By Ajose Sehindemi and Temitayo Ayetoto
Yemi Osinbajo, Nigeria’s vice president, has said without a thriving private sector and an enabling environment devoid of bottlenecks, the economy could find it difficult to achieve its full potential.
He disclosed that the government’s spending relative to the size of the Gross Domestic Product (GDP) is a paltry 8 per cent with the private sector especially the Small and Medium Enterprises (SMEs) contributing the bulk of it.
Osinbajo, the keynote speaker at the flag-off session of the Manufacturing and Equipment Expo facilitated by the Manufacturers Association of Nigeria (MAN) said the acknowledgment of the sector’s significance and potential has continued to spur increased governmental commitment to ease the business environment.
Represented by Jumoke Oduwole, his senior special assistant on Industry, Trade and Investment, he said ongoing reforms both at the federal and state level were being targeted at meeting exactly the needs of businesses.
He said: “We definitely want to see a situation where SMEs are the engine of the economy. About 90 per cent of businesses in Nigeria are SMEs. They employ 80 per cent labour and they contribute about 50 per cent to the GDP. The ease of doing business has been particularly targeted at SMES because the VP chairs PEBEC meetings on monthly basis.”
He also urged the participating industries on the need to look inwards by basing their factories in Nigeria.
Aliko Dangote, the CEO Dangote Group in his introductory address emphasised the need for policy consistency, irrespective of the government in power, saying it is germane to the country’s diversification and industrialisation drive.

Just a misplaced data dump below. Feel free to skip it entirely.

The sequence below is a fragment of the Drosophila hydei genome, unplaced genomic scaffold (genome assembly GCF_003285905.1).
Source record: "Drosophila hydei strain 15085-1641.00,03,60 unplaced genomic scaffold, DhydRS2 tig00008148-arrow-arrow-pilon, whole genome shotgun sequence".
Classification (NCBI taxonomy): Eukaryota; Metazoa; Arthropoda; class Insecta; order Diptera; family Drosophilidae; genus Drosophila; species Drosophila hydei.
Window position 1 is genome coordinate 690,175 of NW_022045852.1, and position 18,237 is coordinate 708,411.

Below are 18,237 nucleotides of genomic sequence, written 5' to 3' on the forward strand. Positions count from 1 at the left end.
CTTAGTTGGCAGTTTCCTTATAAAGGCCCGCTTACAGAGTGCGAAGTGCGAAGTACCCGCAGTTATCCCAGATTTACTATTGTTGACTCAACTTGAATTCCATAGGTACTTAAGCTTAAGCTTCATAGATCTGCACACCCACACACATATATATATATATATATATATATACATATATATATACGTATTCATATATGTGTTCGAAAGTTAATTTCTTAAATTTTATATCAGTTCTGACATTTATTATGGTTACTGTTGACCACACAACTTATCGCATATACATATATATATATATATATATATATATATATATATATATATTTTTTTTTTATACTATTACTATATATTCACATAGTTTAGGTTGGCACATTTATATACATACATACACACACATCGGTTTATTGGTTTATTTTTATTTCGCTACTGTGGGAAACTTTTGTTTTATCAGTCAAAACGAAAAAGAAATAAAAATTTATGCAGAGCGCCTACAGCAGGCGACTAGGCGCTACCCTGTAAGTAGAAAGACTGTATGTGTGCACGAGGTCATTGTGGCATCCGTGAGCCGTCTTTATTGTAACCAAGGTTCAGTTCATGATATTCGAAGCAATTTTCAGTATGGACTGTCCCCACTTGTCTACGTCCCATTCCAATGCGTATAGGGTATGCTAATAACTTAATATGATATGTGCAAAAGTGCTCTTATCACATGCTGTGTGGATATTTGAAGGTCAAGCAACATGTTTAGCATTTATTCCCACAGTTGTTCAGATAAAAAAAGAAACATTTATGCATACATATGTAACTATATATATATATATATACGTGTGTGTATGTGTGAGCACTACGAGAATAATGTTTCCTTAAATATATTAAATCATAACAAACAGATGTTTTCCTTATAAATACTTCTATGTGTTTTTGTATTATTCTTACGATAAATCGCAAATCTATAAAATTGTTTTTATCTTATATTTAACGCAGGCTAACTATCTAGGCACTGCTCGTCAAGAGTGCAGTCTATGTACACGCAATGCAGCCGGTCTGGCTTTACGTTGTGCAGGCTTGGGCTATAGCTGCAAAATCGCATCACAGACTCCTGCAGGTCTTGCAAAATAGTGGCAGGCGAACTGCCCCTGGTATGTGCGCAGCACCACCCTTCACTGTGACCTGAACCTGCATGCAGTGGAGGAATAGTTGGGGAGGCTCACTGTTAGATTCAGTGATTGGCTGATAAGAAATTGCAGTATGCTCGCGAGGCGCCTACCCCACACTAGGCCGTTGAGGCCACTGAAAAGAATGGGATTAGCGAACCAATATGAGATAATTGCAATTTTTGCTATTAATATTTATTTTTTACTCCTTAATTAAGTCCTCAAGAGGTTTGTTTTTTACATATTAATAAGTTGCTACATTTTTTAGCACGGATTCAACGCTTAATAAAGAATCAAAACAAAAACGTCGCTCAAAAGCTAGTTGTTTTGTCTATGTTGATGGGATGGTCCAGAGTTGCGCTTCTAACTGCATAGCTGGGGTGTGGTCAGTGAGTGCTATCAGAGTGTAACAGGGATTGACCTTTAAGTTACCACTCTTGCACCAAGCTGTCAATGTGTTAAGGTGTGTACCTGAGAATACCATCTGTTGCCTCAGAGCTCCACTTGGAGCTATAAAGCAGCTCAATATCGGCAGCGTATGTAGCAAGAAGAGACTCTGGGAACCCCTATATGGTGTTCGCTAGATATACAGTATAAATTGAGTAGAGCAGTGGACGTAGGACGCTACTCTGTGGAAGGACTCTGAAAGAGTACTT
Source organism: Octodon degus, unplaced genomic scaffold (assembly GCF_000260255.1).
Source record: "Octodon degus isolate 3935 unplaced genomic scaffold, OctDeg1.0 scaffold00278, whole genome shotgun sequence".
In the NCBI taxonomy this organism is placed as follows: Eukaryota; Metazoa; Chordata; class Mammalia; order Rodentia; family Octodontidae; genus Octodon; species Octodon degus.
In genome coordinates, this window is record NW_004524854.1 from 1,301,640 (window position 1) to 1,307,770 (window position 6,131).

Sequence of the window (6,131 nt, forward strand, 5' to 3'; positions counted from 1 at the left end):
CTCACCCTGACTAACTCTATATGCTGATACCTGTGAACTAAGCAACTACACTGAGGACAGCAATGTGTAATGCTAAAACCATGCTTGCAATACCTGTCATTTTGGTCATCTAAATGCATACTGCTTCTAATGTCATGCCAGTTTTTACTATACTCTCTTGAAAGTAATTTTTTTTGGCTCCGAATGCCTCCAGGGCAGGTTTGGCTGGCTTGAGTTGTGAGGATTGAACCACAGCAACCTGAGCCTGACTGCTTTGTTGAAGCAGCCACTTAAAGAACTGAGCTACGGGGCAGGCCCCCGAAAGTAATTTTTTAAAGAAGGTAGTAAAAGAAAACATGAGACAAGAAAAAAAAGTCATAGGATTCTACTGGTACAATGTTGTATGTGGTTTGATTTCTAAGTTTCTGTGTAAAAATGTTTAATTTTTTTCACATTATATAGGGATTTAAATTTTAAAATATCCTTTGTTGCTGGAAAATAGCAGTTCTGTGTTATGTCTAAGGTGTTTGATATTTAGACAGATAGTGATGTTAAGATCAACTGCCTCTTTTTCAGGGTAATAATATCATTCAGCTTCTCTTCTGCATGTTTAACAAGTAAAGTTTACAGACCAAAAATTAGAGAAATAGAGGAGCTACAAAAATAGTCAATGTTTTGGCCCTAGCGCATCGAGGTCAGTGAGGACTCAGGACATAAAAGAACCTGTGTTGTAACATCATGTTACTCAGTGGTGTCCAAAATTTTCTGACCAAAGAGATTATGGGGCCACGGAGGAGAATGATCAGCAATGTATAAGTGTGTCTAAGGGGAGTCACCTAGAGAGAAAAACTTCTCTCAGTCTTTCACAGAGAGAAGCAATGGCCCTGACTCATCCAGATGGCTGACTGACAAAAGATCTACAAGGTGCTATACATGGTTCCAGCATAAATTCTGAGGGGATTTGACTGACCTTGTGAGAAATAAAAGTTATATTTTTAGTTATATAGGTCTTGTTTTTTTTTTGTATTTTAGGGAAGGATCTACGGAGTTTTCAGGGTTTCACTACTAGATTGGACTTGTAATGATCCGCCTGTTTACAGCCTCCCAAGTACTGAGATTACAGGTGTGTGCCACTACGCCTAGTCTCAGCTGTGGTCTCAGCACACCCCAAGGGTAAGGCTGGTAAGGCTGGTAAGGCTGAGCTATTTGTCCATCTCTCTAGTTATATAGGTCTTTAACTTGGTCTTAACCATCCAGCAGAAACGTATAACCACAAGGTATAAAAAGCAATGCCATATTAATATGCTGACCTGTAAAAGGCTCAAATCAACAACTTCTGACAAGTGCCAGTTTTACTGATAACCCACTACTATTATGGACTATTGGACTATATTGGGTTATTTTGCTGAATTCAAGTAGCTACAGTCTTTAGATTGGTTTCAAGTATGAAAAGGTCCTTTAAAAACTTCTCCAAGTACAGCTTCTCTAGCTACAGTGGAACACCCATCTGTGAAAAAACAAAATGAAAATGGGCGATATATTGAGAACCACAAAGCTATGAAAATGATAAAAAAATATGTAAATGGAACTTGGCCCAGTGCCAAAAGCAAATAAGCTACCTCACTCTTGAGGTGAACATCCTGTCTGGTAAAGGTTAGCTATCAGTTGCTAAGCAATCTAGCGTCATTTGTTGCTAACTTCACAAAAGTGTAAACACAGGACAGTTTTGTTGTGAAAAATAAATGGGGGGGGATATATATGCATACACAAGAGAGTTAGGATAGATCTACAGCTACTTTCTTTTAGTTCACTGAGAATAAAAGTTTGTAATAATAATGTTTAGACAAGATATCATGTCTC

“It is important for us to have a plan that everybody buys into. Whenever we have a new government, the government spends half its time coming with a new plan and does not eventually take effect. We need industrial strategy that belongs to Nigerians and not any government and irrespective of party. Whenever any government comes we continue the plan from the previous stopped,” said Dangote, represented by Aliyu Suleiman.
According to Frank Jacobs, MAN’s president, the expo would serve as a useful platform for SMEs to retool and get equipment necessary to improve on their product quality. The ripple effects, he said, would be shoring up of the economy.
He said: “The GDP will be impacted and there is going to be transfer of technology. We encourage most of the companies displaying to ensure they come up with backward integration plan where they produce some of these things in the country. That means improvement in the economy.”
Speaking on the Nigerian Raw Materials Exposition happening alongside the MEE, Jacobs said it was intended to bridge certain information gaps and encourage increased sourcing of locally available raw materials by manufacturing industries.